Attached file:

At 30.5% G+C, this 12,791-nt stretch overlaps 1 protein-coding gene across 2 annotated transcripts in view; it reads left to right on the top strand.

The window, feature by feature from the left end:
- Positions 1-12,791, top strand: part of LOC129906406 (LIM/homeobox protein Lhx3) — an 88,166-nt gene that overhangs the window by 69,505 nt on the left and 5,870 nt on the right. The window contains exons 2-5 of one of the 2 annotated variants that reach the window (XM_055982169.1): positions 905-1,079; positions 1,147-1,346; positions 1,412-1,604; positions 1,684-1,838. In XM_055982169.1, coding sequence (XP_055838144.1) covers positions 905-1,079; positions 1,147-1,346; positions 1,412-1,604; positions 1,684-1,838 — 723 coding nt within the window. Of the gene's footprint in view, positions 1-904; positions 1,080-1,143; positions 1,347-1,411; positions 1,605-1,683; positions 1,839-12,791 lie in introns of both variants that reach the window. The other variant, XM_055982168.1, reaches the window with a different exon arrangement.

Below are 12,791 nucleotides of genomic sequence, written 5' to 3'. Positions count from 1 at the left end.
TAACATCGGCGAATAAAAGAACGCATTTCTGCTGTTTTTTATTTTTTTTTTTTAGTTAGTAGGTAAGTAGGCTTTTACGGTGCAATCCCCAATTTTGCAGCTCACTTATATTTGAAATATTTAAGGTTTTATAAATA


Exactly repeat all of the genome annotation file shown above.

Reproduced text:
At 30.5% G+C, this 12,791-nt stretch overlaps 1 protein-coding gene across 2 annotated transcripts in view; it reads left to right on the top strand.

The window, feature by feature from the left end:
- Positions 1-12,791, top strand: part of LOC129906406 (LIM/homeobox protein Lhx3) — an 88,166-nt gene that overhangs the window by 69,505 nt on the left and 5,870 nt on the right. The window contains exons 2-5 of one of the 2 annotated variants that reach the window (XM_055982169.1): positions 905-1,079; positions 1,147-1,346; positions 1,412-1,604; positions 1,684-1,838. In XM_055982169.1, coding sequence (XP_055838144.1) covers positions 905-1,079; positions 1,147-1,346; positions 1,412-1,604; positions 1,684-1,838 — 723 coding nt within the window. Of the gene's footprint in view, positions 1-904; positions 1,080-1,143; positions 1,347-1,411; positions 1,605-1,683; positions 1,839-12,791 lie in introns of both variants that reach the window. The other variant, XM_055982168.1, reaches the window with a different exon arrangement.

Below are 12,791 nucleotides of genomic sequence, written 5' to 3'. Positions count from 1 at the left end.
TAACATCGGCGAATAAAAGAACGCATTTCTGCTGTTTTTTATTTTTTTTTTTTAGTTAGTAGGTAAGTAGGCTTTTACGGTGCAATCCCCAATTTTGCAGCTCACTTATATTTGAAATATTTAAGGTTTTATAAATA